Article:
In the following days I went about my life normally, and coined the evening as a ‘bad date’ to my closest confidants. It wasn’t until a few days later that I realized the true severity of the situation.

I was recounting the story to a dear friend of mine over a cup of tea sometime later, when she suddenly burst into tears over the details. Her emotion alarmed me, and I was confused as to why she was so upset. She then informed me that I was sexual assaulted.

It hit me like a ton of bricks: my consent had been violated and I was harmed by someone I apparently trusted. Suddenly my reality felt like it was shifting and I saw everything through the grey prism of the assault. I blamed myself harshly for being so naive and began to hate myself for allowing this to happen.

Roughly one in six men will experience some form of sexual violence in their lifetime. Regardless of gender, almost 80 per cent of will know who their perpetrator is, according to the Sexual Assault Resource Centre.

A report released by the Department of Justice Canada in 2013 showed most survivors of sexual assault are female, with the majority of incidents going unreported to police.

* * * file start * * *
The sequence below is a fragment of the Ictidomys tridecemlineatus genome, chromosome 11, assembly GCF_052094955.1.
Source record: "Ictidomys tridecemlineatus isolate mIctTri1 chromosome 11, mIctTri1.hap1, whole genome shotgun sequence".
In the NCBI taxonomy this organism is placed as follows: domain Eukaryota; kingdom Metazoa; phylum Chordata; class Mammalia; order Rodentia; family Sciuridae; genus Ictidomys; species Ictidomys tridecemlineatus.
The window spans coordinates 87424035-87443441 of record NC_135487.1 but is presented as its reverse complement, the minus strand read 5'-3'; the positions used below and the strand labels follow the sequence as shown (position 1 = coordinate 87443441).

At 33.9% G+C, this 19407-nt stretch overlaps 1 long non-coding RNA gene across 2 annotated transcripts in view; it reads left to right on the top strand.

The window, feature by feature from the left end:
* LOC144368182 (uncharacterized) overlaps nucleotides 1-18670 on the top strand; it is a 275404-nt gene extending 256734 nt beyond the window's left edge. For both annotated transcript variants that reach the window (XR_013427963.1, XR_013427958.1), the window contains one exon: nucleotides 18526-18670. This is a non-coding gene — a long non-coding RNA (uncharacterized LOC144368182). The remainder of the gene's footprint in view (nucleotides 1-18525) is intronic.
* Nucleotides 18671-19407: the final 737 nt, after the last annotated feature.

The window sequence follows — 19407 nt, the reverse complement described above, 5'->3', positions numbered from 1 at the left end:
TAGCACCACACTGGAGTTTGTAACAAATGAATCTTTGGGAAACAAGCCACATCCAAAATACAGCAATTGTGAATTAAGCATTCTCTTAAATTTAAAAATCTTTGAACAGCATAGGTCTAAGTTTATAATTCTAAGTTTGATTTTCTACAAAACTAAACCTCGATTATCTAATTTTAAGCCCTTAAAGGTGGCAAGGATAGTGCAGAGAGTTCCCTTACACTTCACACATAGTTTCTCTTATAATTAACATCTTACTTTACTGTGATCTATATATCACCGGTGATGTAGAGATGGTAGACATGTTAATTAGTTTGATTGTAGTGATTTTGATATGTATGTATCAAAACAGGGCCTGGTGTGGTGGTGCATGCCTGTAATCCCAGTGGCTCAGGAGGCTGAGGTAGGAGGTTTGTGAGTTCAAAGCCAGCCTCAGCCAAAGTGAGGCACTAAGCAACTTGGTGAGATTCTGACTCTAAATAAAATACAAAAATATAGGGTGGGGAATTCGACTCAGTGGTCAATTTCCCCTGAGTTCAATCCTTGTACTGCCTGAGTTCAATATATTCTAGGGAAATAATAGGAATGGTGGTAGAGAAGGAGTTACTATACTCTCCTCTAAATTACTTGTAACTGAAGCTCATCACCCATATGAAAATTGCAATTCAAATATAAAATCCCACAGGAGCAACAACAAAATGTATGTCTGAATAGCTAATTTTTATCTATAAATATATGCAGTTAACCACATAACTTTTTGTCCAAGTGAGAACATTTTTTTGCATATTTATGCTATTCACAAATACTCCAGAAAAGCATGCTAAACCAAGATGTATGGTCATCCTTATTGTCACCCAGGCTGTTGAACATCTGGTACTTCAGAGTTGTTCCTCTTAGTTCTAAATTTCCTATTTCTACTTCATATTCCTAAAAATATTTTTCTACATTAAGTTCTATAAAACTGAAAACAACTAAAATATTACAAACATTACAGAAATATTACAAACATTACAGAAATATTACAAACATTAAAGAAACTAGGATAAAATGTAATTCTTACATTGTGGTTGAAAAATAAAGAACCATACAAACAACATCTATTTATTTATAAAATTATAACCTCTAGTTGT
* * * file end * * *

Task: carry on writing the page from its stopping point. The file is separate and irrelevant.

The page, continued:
“Police-reported data for 2010 show that males accounted for 12 per cent of sexual assault victims,” outlines the report. The literature acknowledges this is a small percentage, but mentions that it’s difficult to get men to come forward and talk about the issue.

There has been a renewed emphasis placed on sexual violence in general, especially with the trials of Jian Ghomeshi and Bill Cosby, along with the Kesha court case dominating headlines.  

Last week, Lady Gaga performed her powerful song “Til It Happens To You” at the Academy Awards in front of a global audience of more than 65 million viewers, according to Nielsen. The Oscar-nominated song was written by Diane Warren and Gaga, who both revealed they are survivors of sexual assault in a recent interview with the Los Angeles Times.

The ballad was written for the documentary The Hunting Ground, a powerful film that addresses the issue of campus rape across the United States. During Lady Gaga’s set, she brought onstage with her a courageous group of young adults, who bore the words ‘survivor’ inked on their forearms.

Sexual violence is being brought to the forefront of our consciousness, and important conversations are being spurred as a result from this exposure.